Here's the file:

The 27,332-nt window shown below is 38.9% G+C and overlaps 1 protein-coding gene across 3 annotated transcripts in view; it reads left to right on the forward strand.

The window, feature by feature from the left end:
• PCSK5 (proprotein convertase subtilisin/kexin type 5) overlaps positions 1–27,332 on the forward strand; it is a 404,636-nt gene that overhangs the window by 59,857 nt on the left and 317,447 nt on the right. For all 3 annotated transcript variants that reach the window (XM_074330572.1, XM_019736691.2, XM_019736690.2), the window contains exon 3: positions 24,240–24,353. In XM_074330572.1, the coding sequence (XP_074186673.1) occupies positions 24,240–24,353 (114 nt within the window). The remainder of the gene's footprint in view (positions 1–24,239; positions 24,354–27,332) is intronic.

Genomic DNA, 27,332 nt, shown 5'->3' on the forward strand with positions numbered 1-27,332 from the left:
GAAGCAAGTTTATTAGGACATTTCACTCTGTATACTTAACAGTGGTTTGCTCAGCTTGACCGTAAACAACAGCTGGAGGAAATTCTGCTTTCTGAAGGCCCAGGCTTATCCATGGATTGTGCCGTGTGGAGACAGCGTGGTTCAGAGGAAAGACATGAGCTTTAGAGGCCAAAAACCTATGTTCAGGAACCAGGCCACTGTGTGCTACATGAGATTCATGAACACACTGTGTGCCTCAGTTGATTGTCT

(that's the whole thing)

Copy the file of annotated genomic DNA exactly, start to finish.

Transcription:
The 27,332-nt window shown below is 38.9% G+C and overlaps 1 protein-coding gene across 3 annotated transcripts in view; it reads left to right on the forward strand.

The window, feature by feature from the left end:
• PCSK5 (proprotein convertase subtilisin/kexin type 5) overlaps positions 1–27,332 on the forward strand; it is a 404,636-nt gene that overhangs the window by 59,857 nt on the left and 317,447 nt on the right. For all 3 annotated transcript variants that reach the window (XM_074330572.1, XM_019736691.2, XM_019736690.2), the window contains exon 3: positions 24,240–24,353. In XM_074330572.1, the coding sequence (XP_074186673.1) occupies positions 24,240–24,353 (114 nt within the window). The remainder of the gene's footprint in view (positions 1–24,239; positions 24,354–27,332) is intronic.

Genomic DNA, 27,332 nt, shown 5'->3' on the forward strand with positions numbered 1-27,332 from the left:
GAAGCAAGTTTATTAGGACATTTCACTCTGTATACTTAACAGTGGTTTGCTCAGCTTGACCGTAAACAACAGCTGGAGGAAATTCTGCTTTCTGAAGGCCCAGGCTTATCCATGGATTGTGCCGTGTGGAGACAGCGTGGTTCAGAGGAAAGACATGAGCTTTAGAGGCCAAAAACCTATGTTCAGGAACCAGGCCACTGTGTGCTACATGAGATTCATGAACACACTGTGTGCCTCAGTTGATTGTCT